There are few things more valuable in life than some well deserved shut-eye, but sleeping easy isn't always, well, easy. Stay-at-home-orders have disrupted some of the most important factors for sleep quality, such as routines, amounts of screen times, and levels of anxiety. In light of this Dr. Michael Grandner, Casper sleep advisor & director of the Sleep and Health Research Program at the University of Arizona, has offered some expert advice for how to get a better night's sleep. Assuming you've got the best mattress and best pillow to let you settle down (and if you've not, you should definitely check out our guide,) these four steps should have you drifting off in no time.
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1. Disconnect and unwind
According to Dr. Grandner, "the most important thing you can do is to give yourself enough time to wind down and prepare for sleep."
That means cut the screen time, switch off the TV, and block out any distracting light and noise. All of these things can prevent you from getting into the right head-space to enjoy a proper night's sleep.
Oftentimes after a long day of working, or even just sitting in bed watching Netflix, we need to create a mental separation between the events of the day and your sleeping schedule. This is your time to relax and unwind, so switch into low gear and embrace it.
2. Distract your mind
Counting down the hours until you have to be up again? We've all been there, but fixating on your sleeplessness (or any issue or thought) is a surefire way to keep your brain active, and your body awake.
Dr. Grandner suggests "when your mind is stuck on a thought, sometimes the best thing you can do is engage in a simple distraction technique. Give yourself a simple set of problems to solve or work your way through some procedure you know -- like math problems or reciting the lyrics of a song in the correct order."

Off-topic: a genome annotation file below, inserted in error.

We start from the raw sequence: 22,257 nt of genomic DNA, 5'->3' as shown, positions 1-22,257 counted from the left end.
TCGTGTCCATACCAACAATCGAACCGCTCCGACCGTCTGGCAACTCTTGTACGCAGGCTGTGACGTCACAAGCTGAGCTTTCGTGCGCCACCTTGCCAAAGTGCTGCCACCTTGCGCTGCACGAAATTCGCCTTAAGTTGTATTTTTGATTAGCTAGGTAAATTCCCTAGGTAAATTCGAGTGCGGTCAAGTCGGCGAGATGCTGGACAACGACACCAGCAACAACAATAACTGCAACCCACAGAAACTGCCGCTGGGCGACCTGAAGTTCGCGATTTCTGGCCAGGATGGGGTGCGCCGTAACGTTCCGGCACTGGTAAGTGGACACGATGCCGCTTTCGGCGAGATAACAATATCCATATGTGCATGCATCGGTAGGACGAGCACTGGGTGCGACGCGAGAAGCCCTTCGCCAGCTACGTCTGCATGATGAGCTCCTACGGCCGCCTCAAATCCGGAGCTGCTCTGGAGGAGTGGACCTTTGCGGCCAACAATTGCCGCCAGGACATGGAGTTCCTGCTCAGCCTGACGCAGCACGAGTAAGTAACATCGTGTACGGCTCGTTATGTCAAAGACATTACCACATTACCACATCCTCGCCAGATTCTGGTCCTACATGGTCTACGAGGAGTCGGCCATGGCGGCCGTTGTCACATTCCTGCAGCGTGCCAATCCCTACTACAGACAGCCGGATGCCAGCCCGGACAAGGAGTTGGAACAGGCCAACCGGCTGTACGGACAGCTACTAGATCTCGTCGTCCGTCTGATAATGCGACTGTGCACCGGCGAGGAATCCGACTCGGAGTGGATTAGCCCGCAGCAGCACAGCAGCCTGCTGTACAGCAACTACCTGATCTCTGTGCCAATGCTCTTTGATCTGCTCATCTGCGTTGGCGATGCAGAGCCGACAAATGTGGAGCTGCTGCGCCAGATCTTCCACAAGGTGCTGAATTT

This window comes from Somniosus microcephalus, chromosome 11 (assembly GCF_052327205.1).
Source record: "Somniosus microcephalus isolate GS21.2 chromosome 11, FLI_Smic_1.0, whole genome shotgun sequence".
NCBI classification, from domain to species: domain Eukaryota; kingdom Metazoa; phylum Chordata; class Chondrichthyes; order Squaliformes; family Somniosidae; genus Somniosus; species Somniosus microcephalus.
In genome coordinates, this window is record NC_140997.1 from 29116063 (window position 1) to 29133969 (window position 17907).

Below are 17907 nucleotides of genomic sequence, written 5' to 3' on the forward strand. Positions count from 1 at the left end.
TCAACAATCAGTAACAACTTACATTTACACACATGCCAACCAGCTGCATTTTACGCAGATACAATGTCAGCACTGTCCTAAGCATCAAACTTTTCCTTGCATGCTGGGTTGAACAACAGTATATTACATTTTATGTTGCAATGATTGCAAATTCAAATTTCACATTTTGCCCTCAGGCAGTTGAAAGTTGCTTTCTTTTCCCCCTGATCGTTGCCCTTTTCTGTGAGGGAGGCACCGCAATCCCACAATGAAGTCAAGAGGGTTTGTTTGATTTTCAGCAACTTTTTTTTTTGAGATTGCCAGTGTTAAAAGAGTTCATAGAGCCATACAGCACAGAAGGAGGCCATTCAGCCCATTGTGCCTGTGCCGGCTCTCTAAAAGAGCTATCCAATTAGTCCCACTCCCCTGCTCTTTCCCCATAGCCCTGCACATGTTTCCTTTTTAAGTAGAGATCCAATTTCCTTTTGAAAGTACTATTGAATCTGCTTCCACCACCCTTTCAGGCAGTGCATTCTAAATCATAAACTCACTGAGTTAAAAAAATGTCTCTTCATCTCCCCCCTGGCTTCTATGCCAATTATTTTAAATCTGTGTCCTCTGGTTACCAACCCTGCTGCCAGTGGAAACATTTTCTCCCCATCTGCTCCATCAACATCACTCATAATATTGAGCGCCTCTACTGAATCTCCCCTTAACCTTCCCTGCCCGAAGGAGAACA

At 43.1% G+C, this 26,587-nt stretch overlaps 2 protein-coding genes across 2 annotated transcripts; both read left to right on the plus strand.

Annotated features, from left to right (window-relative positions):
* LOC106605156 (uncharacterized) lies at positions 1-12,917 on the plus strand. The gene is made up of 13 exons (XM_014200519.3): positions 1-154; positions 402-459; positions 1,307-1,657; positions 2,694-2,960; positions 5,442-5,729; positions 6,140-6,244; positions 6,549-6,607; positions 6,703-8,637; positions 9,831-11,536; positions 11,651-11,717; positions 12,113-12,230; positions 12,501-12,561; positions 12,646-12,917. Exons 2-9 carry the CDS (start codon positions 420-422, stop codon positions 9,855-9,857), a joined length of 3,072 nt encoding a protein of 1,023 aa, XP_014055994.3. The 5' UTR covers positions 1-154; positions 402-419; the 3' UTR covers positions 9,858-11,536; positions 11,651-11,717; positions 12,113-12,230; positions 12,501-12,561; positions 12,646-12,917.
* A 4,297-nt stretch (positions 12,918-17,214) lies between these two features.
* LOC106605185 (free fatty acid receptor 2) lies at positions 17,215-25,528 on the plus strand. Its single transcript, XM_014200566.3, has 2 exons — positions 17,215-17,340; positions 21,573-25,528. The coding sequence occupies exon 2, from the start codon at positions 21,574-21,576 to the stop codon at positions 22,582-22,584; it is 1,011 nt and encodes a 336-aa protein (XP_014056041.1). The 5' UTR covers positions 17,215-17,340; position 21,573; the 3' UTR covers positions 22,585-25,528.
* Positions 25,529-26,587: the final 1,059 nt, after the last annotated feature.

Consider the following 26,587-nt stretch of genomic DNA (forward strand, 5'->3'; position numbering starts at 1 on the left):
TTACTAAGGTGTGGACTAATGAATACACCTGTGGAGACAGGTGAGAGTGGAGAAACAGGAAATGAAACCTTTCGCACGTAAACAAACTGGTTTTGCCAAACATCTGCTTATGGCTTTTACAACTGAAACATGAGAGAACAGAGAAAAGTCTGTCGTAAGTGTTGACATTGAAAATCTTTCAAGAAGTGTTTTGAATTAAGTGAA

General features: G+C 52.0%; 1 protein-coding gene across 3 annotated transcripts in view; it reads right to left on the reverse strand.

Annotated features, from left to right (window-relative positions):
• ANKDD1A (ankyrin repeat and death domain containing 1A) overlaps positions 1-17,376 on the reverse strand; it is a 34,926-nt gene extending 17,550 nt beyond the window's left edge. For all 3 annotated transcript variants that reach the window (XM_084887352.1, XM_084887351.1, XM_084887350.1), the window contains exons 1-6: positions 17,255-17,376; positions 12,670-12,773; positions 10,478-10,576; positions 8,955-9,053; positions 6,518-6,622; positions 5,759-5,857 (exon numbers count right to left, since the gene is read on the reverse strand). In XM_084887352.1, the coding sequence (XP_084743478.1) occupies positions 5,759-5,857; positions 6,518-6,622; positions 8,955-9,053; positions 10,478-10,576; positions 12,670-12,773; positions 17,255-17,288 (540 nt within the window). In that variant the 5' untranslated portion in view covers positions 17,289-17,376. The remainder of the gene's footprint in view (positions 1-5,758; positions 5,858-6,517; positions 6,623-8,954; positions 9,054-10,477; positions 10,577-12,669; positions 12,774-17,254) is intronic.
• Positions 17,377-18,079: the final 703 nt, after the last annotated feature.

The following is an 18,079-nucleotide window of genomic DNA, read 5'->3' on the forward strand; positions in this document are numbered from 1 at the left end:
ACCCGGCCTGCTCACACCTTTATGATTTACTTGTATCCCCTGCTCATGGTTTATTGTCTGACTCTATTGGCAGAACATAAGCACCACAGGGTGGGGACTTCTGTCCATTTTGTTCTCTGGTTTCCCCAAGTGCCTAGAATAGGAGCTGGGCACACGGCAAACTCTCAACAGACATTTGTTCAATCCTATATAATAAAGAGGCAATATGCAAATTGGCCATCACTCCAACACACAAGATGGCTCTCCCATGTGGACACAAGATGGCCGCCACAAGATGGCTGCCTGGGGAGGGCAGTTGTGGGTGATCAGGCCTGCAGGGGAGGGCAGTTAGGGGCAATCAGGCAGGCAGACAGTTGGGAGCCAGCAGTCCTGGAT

The classic example of counting sheep could apply here - switching your brain onto a different topic can block out unhelpful and stressful thoughts.
Tuning into your breathing can be a major help if you're having trouble sleeping. Not only can this activity distract your mind from stressful thoughts and help you to unwind and engage with your body. Mindful breathing exercises can help your body and mind to find calm at the end of the day.
Dr. Grandner highlights that "the key is to take deep, slow breaths in, hold it for a few seconds, and then exhale very slowly."
This is known as diaphragmatic breathing, which is simple and can be done in a few minutes as you lie in bed. "If your stomach expands as you breathe in and pushes in when you breathe out, you are breathing diaphragmatically."
4. Don’t linger in the morning
Getting into a good sleep routine takes more than just before-bed practices. If you're struggling to have a good night's sleep, it may be time to give your daily structure a shakeup. It makes sense really, but with many working from home or not facing a daily commute, it can be hard to get out of bed when you wake up.
Sure, we're all guilty of the odd lie-in, but Dr. Grandner suggests "one of the best things you can do during the day to fall asleep faster is get up in the morning. And when you get up, get light and movement as soon as you can. It helps set your circadian rhythm and prepares you to be able to get to sleep in about 16-18 hours."